Sheryl Crow, actress Kathleen Turner and author Laura Ingalls Wilder among inspiring Missouri women
The famous Kewpie doll might not seem like an obvious symbol of women’s suffrage. The cheerful, topknot-wearing cherub is more likely to invoke thoughts of whimsy or naivety.
And while that may have been part of Rose O’Neill’s inspiration, there was certainly much more to the talented and influential artist.
“After O’Neill made money with Kewpies, she bought an apartment on Washington Square, so she’s right there, using her art to support the suffrage movement,” curator Sarah Gordon told the News-Leader in 2018.
Gordon, at the time, was speaking about O’Neill’s work creating art for posters and postcards that were used to advocate for women’s right to vote.
One famous poster, showing a man and woman holding hands, read “Together for home and family — vote yes for the woman suffrage amendment.”
The bulk of O’Neill’s work occurred prior to 1920, so she was not included in our list of Missouri’s 10 most influential women of the last century. However, she absolutely created a path for those who followed.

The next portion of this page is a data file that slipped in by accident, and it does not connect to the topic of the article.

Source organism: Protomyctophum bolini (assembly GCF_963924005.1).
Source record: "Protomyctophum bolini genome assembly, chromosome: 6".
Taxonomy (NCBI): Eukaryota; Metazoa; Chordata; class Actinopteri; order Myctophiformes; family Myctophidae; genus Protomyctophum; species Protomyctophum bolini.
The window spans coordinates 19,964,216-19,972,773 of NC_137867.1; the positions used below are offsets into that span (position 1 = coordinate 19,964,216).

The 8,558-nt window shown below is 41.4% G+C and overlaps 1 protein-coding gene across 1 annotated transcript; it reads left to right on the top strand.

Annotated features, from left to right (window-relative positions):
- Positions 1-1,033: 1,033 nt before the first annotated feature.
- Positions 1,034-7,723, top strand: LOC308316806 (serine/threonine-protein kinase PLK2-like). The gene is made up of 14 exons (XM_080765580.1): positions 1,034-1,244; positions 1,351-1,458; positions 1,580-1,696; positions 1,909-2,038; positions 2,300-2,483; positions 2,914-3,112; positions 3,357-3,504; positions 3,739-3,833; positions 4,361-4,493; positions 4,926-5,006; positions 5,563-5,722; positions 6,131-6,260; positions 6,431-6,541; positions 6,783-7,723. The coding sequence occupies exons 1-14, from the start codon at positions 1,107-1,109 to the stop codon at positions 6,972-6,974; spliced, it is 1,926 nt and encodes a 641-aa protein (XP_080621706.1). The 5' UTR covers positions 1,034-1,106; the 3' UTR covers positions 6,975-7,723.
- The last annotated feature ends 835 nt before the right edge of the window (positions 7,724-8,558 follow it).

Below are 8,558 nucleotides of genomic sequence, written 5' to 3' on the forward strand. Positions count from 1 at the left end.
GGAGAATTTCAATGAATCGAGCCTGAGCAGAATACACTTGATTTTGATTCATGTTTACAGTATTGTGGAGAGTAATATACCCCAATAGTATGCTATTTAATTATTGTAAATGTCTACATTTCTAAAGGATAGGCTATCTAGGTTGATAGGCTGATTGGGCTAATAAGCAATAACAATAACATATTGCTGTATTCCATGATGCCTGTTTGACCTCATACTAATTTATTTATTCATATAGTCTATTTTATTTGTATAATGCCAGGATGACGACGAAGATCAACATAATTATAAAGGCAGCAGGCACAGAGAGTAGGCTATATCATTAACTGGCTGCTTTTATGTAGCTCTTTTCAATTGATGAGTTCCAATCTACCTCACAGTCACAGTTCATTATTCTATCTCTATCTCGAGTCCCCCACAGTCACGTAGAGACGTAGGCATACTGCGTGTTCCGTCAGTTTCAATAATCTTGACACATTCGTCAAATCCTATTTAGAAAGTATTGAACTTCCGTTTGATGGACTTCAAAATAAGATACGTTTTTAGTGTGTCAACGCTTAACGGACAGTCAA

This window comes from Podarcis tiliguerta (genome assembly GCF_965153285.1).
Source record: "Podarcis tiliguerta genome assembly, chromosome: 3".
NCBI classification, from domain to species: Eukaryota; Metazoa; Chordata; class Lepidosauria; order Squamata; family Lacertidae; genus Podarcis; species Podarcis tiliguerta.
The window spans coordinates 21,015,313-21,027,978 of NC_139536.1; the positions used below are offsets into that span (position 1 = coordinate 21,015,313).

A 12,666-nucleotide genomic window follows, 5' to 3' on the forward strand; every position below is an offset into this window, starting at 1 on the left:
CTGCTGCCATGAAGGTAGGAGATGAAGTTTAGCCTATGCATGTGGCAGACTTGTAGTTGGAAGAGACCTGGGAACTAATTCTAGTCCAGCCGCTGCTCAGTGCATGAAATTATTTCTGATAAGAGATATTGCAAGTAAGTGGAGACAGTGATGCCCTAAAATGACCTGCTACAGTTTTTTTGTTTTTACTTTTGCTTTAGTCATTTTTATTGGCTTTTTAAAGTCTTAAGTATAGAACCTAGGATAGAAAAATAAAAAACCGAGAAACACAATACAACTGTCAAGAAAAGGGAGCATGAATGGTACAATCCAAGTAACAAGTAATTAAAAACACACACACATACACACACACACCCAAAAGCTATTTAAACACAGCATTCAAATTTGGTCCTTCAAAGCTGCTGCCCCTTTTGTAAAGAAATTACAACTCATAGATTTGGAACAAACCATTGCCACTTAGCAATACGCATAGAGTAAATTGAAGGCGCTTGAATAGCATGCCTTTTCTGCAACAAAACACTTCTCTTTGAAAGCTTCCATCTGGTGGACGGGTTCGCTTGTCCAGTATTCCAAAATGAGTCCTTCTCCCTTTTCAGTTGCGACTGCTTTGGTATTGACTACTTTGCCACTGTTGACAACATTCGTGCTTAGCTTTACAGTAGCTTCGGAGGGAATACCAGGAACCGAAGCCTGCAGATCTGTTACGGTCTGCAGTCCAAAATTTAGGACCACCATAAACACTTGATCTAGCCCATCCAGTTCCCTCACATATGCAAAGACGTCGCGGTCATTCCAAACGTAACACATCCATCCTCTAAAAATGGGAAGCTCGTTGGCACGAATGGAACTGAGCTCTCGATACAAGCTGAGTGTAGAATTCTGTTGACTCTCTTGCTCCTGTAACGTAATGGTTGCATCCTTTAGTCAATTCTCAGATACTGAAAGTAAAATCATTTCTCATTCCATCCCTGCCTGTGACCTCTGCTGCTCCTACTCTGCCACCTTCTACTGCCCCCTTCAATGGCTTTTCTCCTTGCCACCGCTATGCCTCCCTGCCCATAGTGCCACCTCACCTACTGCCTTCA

This list, part of USA Today’s Women of the Century project, was created with nominations from the public and experts, some of whom assisted in narrowing down the candidates.
Because this nationwide project includes women who have done important work across state lines, some deserving candidates may appear on another state’s list. One of America’s finest poets and civil rights activists, Maya Angelou, is from St. Louis, but moved to California as a teen and did much of her work in other parts of the country as an adult.
Others may have had incredible impacts on local communities but are less known at the state and national level. There is an opportunity for those women to be recognized as part of another project, Womankind. Here are the 10 women who were ultimately selected as Missouri’s most influential of the century, representing fields as varied as politics, activism, the arts, science and sports.
(See photo captions for individual stories)